Philip was delighted with his good fortune.
As a young boy, he was taught by Leonidas of Epirus, a relative of his mother, Olympias. It is said that Leonidas was hard on the boy even going so far as to check his bed at night to make sure his mother had not left any treats for her son.
Another account tells of a time when Leonidas scolded Alexander for throwing too much incents on a sacrificial fire telling him not to use so much until he, Alexander, had himself defeated the people from where the incents were obtained. The story goes on to say that years later, after his conquest of Asia, Alexander sent his former teacher a great supply of incents and told him not to be so stingy in his offerings to the gods.
At ten, Alexander accomplished something that stunned even his own father. The king was looking to purchase a horse but upon watching the trainers try to control the animal, decided this particular horse was too wild to be tamed. Alexander requested a try, as he had noticed the horse seemed to be afraid of its own shadow.
He turned the horse toward the sun and quickly mounted it. He proceeded to ride the horse with ease. Once he dismounted the horse, he returned to his father where, according to Plutarch, Philip wept and told his son that he must find a kingdom big enough for his ambitions as Macedon was far too small for Alexander.
The hose in question, Bucephalus, was purchased by Philip and become the horse Alexander would always ride into battle. Despite his fierce pride, Philip was not convinced that he was, in fact, Alexander's father. He sent a messenger to the Oracle at Delphi with one question.
Was Alexander, his son? The answer was not a direct confirmation.The reason is that Alexander the Great was—and still is—a powerful symbol of power, military genius, and conquest, whether or not this description of him is historically accurate.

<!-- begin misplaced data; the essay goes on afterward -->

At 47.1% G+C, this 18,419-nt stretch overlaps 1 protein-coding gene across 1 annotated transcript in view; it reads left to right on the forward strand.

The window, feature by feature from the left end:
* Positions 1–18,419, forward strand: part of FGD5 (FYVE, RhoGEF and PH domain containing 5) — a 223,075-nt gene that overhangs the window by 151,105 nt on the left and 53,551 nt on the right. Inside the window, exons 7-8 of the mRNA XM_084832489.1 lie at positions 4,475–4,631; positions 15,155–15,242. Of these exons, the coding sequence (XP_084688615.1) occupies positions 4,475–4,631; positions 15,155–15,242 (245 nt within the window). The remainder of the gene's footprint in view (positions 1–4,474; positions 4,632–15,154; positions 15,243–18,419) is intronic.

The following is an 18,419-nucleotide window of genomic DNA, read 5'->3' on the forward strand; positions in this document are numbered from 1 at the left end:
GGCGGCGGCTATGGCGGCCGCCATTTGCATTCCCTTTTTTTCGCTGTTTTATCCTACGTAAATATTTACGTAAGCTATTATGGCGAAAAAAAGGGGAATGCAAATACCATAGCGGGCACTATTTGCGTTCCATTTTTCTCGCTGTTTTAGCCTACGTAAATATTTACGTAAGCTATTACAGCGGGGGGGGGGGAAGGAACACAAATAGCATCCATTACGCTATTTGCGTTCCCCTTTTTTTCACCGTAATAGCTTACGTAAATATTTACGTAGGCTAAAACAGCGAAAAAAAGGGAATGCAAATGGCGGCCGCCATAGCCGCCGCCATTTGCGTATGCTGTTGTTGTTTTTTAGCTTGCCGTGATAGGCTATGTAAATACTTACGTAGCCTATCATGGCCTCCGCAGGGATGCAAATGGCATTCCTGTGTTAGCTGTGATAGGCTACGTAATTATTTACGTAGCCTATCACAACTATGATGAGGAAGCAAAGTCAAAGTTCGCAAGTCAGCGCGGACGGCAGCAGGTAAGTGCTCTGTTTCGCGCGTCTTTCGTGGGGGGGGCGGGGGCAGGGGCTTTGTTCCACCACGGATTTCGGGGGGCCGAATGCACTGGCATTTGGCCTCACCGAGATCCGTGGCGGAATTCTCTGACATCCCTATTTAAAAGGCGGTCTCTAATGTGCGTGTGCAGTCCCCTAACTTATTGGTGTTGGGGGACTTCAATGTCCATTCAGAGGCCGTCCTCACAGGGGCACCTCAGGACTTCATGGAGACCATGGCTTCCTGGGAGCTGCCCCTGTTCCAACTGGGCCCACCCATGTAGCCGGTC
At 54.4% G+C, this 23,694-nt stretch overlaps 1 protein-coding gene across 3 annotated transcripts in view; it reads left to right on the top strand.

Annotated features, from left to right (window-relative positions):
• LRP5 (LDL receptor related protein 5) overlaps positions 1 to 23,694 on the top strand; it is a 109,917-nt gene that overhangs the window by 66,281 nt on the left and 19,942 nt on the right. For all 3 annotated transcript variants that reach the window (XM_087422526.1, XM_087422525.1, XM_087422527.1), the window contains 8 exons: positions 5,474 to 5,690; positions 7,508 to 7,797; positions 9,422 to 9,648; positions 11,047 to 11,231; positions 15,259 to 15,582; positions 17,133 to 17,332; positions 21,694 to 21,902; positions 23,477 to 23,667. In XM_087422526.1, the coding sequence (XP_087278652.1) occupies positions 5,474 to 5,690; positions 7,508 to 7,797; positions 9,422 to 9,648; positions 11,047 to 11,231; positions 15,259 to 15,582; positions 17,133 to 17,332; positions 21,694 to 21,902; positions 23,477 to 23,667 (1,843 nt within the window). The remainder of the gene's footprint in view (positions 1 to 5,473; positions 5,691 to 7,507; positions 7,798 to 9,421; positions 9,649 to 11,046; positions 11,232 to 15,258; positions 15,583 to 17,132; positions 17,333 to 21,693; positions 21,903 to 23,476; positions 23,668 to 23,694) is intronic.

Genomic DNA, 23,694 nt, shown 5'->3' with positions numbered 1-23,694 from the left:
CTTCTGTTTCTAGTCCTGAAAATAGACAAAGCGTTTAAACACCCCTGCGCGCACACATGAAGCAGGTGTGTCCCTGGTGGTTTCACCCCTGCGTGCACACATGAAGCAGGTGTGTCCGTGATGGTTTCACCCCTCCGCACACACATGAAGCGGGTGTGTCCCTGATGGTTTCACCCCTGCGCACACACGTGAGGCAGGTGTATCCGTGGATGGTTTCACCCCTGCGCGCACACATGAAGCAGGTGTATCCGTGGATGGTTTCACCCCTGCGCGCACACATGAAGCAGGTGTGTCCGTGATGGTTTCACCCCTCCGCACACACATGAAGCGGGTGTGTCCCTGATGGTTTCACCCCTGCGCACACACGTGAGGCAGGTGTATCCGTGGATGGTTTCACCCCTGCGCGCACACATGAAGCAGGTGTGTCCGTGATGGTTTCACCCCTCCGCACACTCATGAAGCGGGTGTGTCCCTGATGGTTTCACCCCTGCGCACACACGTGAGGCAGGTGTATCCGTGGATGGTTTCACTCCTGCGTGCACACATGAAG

His image, name, and legendary power remained resonant—and politically visible—long after his death. Mar 21, · No complete telling of the story of Alexander the Great can ignore Hephaestion, the son of Macedonian nobility and Alexander's lifelong best friend.
The two boys attended Aristotle's school and were the closest of ashio-midori.coms: Apr 22, · “Alexander was one of histories great commanders; he was absolutely brilliant on the battlefield.” –Barry Strauss.
Using brilliant tactics and extraordinary engineering feats he created an empire that spanned five time zones and three continents, conquered lands from Ionia to India and single handedly crushed the greatest empire the world had ever seen, ashio-midori.coms: The Life of Alexander the Great is one of the ﬁ rst surviving attempts to memorialize the achievements of this legendary king, remembered today as the greatest military genius of all time.
This exclusive Modern Library edition, excerpted from Plutarch's Lives, is a riveting tale of honor, power, scandal, and bravery written by the most eminent biographer of the ancient ashio-midori.coms: 8. Find helpful customer reviews and review ratings for The Generalship of Alexander the Great at ashio-midori.com Read honest and unbiased product reviews from our users.
which helps to demonstrate Alexander's military genius. His capabilities as military leader are brought to life through the explanation of his wins and setbacks, and how he and. On the other hand his argument that Thutmose was a greater general than Alexander the Great does not persuade - simply because of the logistical brilliance of Alexander - far further from his home bas than the Pharaoh ever was and confronted with armies/enemies in .